US, Canada, Mexico Agree to Replace NAFTA, Bringing Relief to US Workers, Farmers

Deal will be a new dawn for the American auto industry and American workers, Trump says
By Emel Akan
Emel Akan
Emel Akan
Emel Akan is White House economic policy reporter in Washington, D.C. Previously she worked in the financial sector as an investment banker at JPMorgan and as a consultant at PwC. She graduated with a master’s degree in business administration from Georgetown University.
October 2, 2018 Updated: October 3, 2018

WASHINGTON—The United States, Canada, and Mexico agreed to sign a new trade deal to “terminate and replace” the 24-year-old North American Free Trade Agreement (NAFTA).

President Donald Trump says the new agreement will transform North America into a “manufacturing powerhouse.”

The new trilateral trade pact will be named the U.S.–Mexico–Canada Agreement, or USMCA. Trump called the deal “historic news for our nation and indeed for the world.”

“I have long contended that NAFTA was perhaps the worst trade deal ever made,” Trump said during a Rose Garden ceremony in the White House on Oct. 1.

“Once approved by Congress, this new deal will be the most modern, up-to-date, and balanced trade agreement in the history of our country, with the most advanced protection for workers ever developed,” he said.

The partners have agreed to stronger rules of origin for autos and automobile parts that exceed those of both the original NAFTA and the Trans-Pacific Partnership.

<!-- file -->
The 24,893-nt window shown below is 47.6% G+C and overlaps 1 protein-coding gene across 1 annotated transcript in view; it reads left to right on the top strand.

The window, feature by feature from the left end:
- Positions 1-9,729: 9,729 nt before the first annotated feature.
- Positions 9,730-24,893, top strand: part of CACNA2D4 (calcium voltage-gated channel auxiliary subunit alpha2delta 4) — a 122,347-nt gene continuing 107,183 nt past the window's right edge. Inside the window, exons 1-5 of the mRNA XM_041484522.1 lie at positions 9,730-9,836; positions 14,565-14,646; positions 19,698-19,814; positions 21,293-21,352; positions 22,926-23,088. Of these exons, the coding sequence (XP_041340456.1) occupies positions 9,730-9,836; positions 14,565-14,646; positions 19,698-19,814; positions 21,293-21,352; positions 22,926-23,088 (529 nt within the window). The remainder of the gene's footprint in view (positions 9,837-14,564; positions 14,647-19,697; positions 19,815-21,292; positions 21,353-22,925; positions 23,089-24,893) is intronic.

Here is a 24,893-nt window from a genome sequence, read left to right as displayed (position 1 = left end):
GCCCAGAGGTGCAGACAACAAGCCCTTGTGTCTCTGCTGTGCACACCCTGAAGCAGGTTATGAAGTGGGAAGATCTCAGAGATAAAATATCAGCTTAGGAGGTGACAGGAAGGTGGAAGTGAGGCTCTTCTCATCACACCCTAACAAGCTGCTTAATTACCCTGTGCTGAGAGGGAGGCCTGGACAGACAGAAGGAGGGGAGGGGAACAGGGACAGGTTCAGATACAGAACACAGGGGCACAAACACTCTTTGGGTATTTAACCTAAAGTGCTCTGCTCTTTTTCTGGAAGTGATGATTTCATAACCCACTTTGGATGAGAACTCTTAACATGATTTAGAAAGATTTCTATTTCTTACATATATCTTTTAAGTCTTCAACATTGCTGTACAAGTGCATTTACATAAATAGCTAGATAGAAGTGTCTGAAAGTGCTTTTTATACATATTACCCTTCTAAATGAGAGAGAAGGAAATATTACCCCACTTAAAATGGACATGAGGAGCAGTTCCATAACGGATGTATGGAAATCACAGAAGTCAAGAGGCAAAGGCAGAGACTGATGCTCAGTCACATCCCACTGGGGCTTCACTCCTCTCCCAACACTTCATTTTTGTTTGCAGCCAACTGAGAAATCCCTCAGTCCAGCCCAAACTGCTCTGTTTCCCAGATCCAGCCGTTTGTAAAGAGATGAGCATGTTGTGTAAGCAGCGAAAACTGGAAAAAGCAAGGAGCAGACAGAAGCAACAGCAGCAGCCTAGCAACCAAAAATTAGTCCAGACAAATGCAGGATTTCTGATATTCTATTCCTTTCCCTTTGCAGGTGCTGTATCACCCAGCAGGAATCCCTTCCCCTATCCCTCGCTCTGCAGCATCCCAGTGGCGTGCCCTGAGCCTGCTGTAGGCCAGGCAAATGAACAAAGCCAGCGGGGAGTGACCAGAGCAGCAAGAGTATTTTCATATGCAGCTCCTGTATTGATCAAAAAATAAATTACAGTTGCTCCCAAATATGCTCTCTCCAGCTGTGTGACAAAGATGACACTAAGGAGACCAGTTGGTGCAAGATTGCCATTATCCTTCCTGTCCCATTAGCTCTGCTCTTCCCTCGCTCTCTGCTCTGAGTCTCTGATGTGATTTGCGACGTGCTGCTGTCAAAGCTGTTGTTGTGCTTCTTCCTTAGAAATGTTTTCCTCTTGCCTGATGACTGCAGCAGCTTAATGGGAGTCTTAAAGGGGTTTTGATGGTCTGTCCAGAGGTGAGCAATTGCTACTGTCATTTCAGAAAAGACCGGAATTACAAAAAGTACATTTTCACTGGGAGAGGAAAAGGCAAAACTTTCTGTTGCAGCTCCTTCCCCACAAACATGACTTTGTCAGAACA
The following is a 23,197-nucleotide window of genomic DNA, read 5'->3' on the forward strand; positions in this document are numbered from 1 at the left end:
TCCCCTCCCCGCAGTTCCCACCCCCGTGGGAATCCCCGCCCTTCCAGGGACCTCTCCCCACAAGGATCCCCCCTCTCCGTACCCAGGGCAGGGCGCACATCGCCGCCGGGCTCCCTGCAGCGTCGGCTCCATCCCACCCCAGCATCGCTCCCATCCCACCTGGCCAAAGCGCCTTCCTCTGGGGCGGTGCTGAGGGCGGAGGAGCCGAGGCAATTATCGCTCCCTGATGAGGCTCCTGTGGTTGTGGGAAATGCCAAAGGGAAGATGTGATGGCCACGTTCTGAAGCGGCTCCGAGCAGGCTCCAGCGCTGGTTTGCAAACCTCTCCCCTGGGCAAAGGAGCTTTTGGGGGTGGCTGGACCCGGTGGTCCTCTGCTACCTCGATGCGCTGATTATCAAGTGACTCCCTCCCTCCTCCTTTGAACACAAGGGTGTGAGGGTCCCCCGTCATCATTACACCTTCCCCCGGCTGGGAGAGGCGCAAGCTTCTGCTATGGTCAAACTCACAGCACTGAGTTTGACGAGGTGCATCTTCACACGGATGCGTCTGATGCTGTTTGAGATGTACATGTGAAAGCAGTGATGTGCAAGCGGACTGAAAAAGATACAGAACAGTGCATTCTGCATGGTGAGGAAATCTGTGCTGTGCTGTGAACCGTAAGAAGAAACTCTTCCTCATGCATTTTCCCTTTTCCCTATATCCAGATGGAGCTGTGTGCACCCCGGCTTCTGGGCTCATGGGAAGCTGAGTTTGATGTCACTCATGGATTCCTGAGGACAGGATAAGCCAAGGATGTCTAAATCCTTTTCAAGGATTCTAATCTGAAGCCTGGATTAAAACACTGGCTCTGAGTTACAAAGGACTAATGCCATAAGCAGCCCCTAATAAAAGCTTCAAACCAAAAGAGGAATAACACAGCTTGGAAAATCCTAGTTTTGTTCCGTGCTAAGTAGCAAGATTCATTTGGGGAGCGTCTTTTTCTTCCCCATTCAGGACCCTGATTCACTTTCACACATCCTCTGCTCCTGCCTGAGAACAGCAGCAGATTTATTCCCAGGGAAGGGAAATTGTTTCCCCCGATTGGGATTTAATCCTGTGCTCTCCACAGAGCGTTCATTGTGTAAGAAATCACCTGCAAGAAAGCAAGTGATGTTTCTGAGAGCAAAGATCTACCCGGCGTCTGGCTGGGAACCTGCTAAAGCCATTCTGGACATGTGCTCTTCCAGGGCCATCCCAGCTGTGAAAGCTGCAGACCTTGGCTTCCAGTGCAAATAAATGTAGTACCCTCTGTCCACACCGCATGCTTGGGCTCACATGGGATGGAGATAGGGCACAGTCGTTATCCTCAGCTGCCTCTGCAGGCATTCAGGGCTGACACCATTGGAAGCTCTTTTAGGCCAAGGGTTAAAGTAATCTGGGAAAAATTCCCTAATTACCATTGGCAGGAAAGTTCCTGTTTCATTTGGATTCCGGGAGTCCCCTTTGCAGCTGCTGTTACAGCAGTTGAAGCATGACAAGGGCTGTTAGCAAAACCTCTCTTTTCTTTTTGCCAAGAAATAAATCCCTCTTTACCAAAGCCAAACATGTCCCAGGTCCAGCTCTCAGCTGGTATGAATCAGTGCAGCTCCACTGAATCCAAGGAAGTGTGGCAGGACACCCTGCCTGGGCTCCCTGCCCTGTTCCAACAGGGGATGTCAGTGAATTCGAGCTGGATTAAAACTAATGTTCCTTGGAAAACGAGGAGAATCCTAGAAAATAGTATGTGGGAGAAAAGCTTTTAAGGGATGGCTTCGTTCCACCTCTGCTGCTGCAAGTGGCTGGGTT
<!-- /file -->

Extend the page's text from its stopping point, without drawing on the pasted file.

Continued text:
Under the new deal, 75 percent of auto content must come from North America, up from the original threshold of 62.5 percent. The higher threshold will keep more parts from other regions out, while boosting production and jobs in the region. Changes to the rules of origin on automobiles will bring billions of dollars of production to the United States and throughout the region, according to the White House.

The rules incentivize the use of high-wage manufacturing labor in the auto sector, which will help provide a level playing field for American producers and workers. The deal also includes enforceable labor provisions that require countries to comply with International Labor Organization labor-rights standards, which will drive Mexican wages higher.

U.S. dairy farmers who have long complained about Canada’s high market barriers also received some benefit from the deal. In addition to the current exports of dairy products, Canada will provide “new tariff rate quotas” exclusively for the United States. The agreement provides market access gains for American dairy products, including cheese, milk, butter, yogurt, and ice cream.

According to trade experts, Canada had to make dairy concessions to save NAFTA’s Chapter 19, a dispute resolution mechanism for anti-dumping matters. The Trump administration pushed hard to eliminate this chapter, which will remain in place in the new agreement.

Chapter 19 allows countries to challenge each others’ anti-dumping decisions in front of an expert panel. The dispute panel has heavily favored Canada, especially in its fights against U.S. duties on softwood lumber, paper, and other products.

The new deal has a 16-year lifespan, with a review period after six years, providing more certainty for business investments. According to the White House, the review period gives the United States significant leverage in pushing partners to comply with their obligations.